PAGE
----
Beginning Monday at the Baraga Correctional Facility, medical specialists from the Michigan National Guard will assist Michigan Department of Corrections (MDOC) staff in testing every prisoner at the facility.
The guard members will then move east across the U.P. with the goal of testing one facility each day.
“The medical professionals of the Michigan National Guard are proud to assist with COVID-19 testing in the Upper Peninsula,” said Maj. Gen. Paul Rogers, adjutant general and director of the Michigan Department of Military and Veterans Affairs. “We are community members and neighbors, and we always ready to assist in the fight against COVID-19.”
After Baraga, the facilities being tested include Alger Correctional Facility, Marquette Branch Prison, Newberry Correctional Facility, Chippewa Correctional Facility and Kinross Correctional Facility. All prisoners will be tested, totaling about 7,500 prisoners.
“We are very grateful for the support from the National Guard in this effort to continue our testing of prisoners across the state,” said MDOC Director Heidi Washington. “Their assistance will allow us to accelerate our plans for testing our population, which will help us keep our staff, prisoners and the public safe.”
The majority of the soldiers working on this project are residents of the U.P. MDOC employees who are active members of the Guard at these facilities will also assist in the process.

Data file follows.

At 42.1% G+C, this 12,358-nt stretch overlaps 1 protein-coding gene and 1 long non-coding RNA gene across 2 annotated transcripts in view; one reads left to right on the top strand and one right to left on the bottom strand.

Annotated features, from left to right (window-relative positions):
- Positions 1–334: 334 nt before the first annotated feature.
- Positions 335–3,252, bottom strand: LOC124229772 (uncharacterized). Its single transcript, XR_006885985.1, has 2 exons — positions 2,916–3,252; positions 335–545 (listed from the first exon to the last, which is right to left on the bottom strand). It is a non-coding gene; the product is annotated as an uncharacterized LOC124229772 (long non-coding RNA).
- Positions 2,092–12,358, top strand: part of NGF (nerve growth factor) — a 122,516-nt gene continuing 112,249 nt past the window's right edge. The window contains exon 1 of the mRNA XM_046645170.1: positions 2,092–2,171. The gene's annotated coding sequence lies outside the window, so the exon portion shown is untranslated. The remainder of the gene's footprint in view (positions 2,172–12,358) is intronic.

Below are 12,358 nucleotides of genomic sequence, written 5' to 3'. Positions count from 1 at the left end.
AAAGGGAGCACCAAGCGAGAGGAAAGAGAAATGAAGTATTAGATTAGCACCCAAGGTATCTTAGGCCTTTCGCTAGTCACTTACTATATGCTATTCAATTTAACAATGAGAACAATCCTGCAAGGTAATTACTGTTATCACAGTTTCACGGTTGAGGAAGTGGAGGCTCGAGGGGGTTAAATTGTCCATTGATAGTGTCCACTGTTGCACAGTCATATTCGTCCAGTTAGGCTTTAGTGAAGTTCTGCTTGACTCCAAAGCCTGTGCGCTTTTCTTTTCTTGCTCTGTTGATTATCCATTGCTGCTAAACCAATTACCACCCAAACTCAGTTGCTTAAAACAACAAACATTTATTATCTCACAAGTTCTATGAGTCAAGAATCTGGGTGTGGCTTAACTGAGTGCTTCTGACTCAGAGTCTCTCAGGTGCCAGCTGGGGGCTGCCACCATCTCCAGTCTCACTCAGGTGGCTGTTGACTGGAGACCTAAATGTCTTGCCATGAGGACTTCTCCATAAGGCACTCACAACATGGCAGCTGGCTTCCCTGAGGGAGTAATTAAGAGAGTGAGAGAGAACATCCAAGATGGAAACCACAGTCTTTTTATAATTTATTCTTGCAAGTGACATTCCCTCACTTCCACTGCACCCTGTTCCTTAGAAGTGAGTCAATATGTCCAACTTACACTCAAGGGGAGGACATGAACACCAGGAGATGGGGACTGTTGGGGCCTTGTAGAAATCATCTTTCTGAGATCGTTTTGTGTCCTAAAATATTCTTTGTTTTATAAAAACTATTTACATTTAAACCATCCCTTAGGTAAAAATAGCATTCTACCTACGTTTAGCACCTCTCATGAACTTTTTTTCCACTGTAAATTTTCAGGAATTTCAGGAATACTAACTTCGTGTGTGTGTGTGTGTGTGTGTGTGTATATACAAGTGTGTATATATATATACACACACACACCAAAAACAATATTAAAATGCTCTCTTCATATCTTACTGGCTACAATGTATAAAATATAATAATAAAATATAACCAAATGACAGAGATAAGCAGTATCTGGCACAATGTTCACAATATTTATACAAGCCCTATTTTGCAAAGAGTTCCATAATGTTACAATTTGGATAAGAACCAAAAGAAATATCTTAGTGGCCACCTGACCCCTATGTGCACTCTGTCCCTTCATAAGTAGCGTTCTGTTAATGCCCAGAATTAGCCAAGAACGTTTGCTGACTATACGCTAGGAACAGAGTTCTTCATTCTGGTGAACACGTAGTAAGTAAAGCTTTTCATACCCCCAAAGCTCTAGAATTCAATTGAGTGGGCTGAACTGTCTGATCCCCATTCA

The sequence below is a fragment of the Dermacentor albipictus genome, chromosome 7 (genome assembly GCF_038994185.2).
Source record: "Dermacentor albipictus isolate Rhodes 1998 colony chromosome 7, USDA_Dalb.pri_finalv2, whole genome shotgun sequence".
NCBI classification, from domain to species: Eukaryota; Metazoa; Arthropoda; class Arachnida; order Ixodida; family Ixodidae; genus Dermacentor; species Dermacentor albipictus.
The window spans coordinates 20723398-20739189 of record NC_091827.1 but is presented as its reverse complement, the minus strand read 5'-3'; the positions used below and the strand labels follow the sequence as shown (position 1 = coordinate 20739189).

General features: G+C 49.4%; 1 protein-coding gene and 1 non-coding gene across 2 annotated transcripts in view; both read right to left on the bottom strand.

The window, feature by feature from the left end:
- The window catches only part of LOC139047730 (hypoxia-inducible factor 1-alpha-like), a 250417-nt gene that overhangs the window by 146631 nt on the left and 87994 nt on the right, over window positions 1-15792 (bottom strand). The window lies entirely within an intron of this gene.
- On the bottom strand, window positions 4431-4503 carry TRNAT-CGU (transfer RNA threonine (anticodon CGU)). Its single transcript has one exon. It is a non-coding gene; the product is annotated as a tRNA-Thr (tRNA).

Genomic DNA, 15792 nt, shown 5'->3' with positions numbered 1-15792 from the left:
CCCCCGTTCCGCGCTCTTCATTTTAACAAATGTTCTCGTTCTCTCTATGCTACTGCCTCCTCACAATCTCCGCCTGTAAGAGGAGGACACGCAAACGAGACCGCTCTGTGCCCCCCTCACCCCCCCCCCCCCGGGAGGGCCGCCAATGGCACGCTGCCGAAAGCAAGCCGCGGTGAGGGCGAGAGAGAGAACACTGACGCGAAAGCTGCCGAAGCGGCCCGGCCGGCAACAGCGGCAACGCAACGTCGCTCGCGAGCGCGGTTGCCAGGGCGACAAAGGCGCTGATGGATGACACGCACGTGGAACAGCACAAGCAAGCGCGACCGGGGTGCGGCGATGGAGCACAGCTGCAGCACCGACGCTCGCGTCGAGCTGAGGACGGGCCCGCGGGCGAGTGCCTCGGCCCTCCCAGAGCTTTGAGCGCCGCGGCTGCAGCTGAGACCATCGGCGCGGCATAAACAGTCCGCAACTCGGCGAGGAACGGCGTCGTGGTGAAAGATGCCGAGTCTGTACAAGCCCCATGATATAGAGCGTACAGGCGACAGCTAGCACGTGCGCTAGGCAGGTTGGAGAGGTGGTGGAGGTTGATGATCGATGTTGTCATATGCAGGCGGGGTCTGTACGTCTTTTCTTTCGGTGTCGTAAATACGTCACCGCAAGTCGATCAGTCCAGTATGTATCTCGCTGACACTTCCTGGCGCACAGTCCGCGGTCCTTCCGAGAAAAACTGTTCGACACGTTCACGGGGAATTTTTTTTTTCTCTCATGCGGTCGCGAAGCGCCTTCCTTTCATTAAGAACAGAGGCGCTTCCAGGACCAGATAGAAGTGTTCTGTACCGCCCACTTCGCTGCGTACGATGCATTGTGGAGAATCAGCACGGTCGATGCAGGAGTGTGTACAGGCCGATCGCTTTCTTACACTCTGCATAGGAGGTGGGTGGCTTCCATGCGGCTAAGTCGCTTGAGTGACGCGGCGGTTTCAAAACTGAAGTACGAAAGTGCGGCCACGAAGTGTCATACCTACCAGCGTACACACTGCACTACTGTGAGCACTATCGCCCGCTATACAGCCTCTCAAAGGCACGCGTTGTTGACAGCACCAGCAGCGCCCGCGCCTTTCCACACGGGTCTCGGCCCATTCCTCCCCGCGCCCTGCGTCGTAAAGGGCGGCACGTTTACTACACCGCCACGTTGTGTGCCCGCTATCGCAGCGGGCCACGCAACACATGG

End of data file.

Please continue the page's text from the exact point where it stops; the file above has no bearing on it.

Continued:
There will be 15, three-person teams of Michigan National Guard members working with MDOC custody and non-custody staff to complete the testing. Medical specialists from the Michigan National Guard will be in each team and will handle sample collections from the prisoners.
Once samples are collected from each facility, the MDOC will transport them to a lab for testing. Results should be known in about 48 hours.
“The clinicians, staff and patients of War Memorial Hospital appreciate the effort to fully test and identify the prevalence of the COVID-19 virus at Kinross Correctional Facility and other prisons in the UP,” said David Jahn, president and CEO, War Memorial Hospital, Sault Ste Marie. “As a CEO who could be calling upon my staff to care for very sick infectious disease patients, I need to have as much information as possible to be prepared for a surge.”
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